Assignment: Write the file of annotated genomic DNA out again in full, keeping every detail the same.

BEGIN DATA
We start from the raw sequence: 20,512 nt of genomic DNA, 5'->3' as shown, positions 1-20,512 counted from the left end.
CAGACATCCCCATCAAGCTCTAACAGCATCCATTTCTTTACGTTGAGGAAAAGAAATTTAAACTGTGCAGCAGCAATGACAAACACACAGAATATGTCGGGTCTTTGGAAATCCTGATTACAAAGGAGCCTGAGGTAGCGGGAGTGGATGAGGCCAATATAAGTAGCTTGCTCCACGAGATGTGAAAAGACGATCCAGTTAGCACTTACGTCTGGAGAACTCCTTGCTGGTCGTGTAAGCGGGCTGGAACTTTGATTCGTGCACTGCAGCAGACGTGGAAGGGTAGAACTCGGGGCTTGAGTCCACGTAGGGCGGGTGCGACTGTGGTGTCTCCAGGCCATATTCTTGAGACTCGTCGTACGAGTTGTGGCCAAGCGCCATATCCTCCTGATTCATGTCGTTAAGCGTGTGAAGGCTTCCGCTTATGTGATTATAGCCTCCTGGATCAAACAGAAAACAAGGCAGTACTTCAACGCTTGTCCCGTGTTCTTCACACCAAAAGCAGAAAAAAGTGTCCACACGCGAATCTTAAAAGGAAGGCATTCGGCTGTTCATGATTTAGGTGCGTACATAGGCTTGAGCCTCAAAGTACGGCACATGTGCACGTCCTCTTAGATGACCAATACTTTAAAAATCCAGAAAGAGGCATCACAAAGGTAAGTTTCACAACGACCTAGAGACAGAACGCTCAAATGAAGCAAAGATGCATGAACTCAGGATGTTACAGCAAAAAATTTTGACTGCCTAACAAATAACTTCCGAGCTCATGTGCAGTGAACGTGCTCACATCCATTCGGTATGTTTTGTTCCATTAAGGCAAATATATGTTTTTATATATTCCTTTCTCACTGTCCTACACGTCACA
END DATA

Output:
We start from the raw sequence: 20,512 nt of genomic DNA, 5'->3' as shown, positions 1-20,512 counted from the left end.
CAGACATCCCCATCAAGCTCTAACAGCATCCATTTCTTTACGTTGAGGAAAAGAAATTTAAACTGTGCAGCAGCAATGACAAACACACAGAATATGTCGGGTCTTTGGAAATCCTGATTACAAAGGAGCCTGAGGTAGCGGGAGTGGATGAGGCCAATATAAGTAGCTTGCTCCACGAGATGTGAAAAGACGATCCAGTTAGCACTTACGTCTGGAGAACTCCTTGCTGGTCGTGTAAGCGGGCTGGAACTTTGATTCGTGCACTGCAGCAGACGTGGAAGGGTAGAACTCGGGGCTTGAGTCCACGTAGGGCGGGTGCGACTGTGGTGTCTCCAGGCCATATTCTTGAGACTCGTCGTACGAGTTGTGGCCAAGCGCCATATCCTCCTGATTCATGTCGTTAAGCGTGTGAAGGCTTCCGCTTATGTGATTATAGCCTCCTGGATCAAACAGAAAACAAGGCAGTACTTCAACGCTTGTCCCGTGTTCTTCACACCAAAAGCAGAAAAAAGTGTCCACACGCGAATCTTAAAAGGAAGGCATTCGGCTGTTCATGATTTAGGTGCGTACATAGGCTTGAGCCTCAAAGTACGGCACATGTGCACGTCCTCTTAGATGACCAATACTTTAAAAATCCAGAAAGAGGCATCACAAAGGTAAGTTTCACAACGACCTAGAGACAGAACGCTCAAATGAAGCAAAGATGCATGAACTCAGGATGTTACAGCAAAAAATTTTGACTGCCTAACAAATAACTTCCGAGCTCATGTGCAGTGAACGTGCTCACATCCATTCGGTATGTTTTGTTCCATTAAGGCAAATATATGTTTTTATATATTCCTTTCTCACTGTCCTACACGTCACA